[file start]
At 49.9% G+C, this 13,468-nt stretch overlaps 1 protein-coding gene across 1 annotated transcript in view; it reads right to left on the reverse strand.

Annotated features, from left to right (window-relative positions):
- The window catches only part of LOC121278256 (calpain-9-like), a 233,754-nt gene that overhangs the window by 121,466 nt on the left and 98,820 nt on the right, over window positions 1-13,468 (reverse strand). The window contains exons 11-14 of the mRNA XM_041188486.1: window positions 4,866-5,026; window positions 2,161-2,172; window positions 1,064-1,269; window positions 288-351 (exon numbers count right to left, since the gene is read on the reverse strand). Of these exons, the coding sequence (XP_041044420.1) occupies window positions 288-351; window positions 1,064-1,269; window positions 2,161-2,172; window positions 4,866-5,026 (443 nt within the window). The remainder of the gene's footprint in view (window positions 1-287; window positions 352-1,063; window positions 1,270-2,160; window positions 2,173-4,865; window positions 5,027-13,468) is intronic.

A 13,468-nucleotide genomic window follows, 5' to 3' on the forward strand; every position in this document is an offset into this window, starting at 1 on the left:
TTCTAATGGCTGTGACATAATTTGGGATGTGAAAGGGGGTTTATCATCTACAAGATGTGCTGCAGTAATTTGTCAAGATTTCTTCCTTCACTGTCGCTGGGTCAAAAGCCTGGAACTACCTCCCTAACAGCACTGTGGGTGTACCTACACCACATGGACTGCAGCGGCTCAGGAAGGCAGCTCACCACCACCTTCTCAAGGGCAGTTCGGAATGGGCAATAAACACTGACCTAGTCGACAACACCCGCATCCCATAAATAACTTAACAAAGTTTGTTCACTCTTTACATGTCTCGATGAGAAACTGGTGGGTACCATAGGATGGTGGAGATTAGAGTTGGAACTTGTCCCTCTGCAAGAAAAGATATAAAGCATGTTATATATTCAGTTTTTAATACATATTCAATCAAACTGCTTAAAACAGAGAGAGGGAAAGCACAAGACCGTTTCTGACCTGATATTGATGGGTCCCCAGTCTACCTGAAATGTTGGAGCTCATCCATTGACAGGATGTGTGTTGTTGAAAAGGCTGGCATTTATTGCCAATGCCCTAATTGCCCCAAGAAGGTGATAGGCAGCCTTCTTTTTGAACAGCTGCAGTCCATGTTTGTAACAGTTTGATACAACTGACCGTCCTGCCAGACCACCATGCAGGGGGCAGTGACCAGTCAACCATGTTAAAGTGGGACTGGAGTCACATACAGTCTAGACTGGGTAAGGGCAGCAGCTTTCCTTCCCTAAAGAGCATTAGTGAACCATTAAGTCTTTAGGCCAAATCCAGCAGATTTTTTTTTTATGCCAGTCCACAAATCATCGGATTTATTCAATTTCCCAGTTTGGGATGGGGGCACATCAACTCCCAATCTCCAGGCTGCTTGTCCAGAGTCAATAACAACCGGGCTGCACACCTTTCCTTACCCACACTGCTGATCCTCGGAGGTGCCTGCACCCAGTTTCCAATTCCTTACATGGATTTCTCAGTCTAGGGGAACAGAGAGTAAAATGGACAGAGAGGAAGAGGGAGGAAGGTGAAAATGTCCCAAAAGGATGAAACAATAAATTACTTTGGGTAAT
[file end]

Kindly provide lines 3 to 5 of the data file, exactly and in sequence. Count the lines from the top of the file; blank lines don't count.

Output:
- The window catches only part of LOC121278256 (calpain-9-like), a 233,754-nt gene that overhangs the window by 121,466 nt on the left and 98,820 nt on the right, over window positions 1-13,468 (reverse strand). The window contains exons 11-14 of the mRNA XM_041188486.1: window positions 4,866-5,026; window positions 2,161-2,172; window positions 1,064-1,269; window positions 288-351 (exon numbers count right to left, since the gene is read on the reverse strand). Of these exons, the coding sequence (XP_041044420.1) occupies window positions 288-351; window positions 1,064-1,269; window positions 2,161-2,172; window positions 4,866-5,026 (443 nt within the window). The remainder of the gene's footprint in view (window positions 1-287; window positions 352-1,063; window positions 1,270-2,160; window positions 2,173-4,865; window positions 5,027-13,468) is intronic.

A 13,468-nucleotide genomic window follows, 5' to 3' on the forward strand; every position in this document is an offset into this window, starting at 1 on the left:
TTCTAATGGCTGTGACATAATTTGGGATGTGAAAGGGGGTTTATCATCTACAAGATGTGCTGCAGTAATTTGTCAAGATTTCTTCCTTCACTGTCGCTGGGTCAAAAGCCTGGAACTACCTCCCTAACAGCACTGTGGGTGTACCTACACCACATGGACTGCAGCGGCTCAGGAAGGCAGCTCACCACCACCTTCTCAAGGGCAGTTCGGAATGGGCAATAAACACTGACCTAGTCGACAACACCCGCATCCCATAAATAACTTAACAAAGTTTGTTCACTCTTTACATGTCTCGATGAGAAACTGGTGGGTACCATAGGATGGTGGAGATTAGAGTTGGAACTTGTCCCTCTGCAAGAAAAGATATAAAGCATGTTATATATTCAGTTTTTAATACATATTCAATCAAACTGCTTAAAACAGAGAGAGGGAAAGCACAAGACCGTTTCTGACCTGATATTGATGGGTCCCCAGTCTACCTGAAATGTTGGAGCTCATCCATTGACAGGATGTGTGTTGTTGAAAAGGCTGGCATTTATTGCCAATGCCCTAATTGCCCCAAGAAGGTGATAGGCAGCCTTCTTTTTGAACAGCTGCAGTCCATGTTTGTAACAGTTTGATACAACTGACCGTCCTGCCAGACCACCATGCAGGGGGCAGTGACCAGTCAACCATGTTAAAGTGGGACTGGAGTCACATACAGTCTAGACTGGGTAAGGGCAGCAGCTTTCCTTCCCTAAAGAGCATTAGTGAACCATTAAGTCTTTAGGCCAAATCCAGCAGATTTTTTTTTTATGCCAGTCCACAAATCATCGGATTTATTCAATTTCCCAGTTTGGGATGGGGGCACATCAACTCCCAATCTCCAGGCTGCTTGTCCAGAGTCAATAACAACCGGGCTGCACACCTTTCCTTACCCACACTGCTGATCCTCGGAGGTGCCTGCACCCAGTTTCCAATTCCTTACATGGATTTCTCAGTCTAGGGGAACAGAGAGTAAAATGGACAGAGAGGAAGAGGGAGGAAGGTGAAAATGTCCCAAAAGGATGAAACAATAAATTACTTTGGGTAAT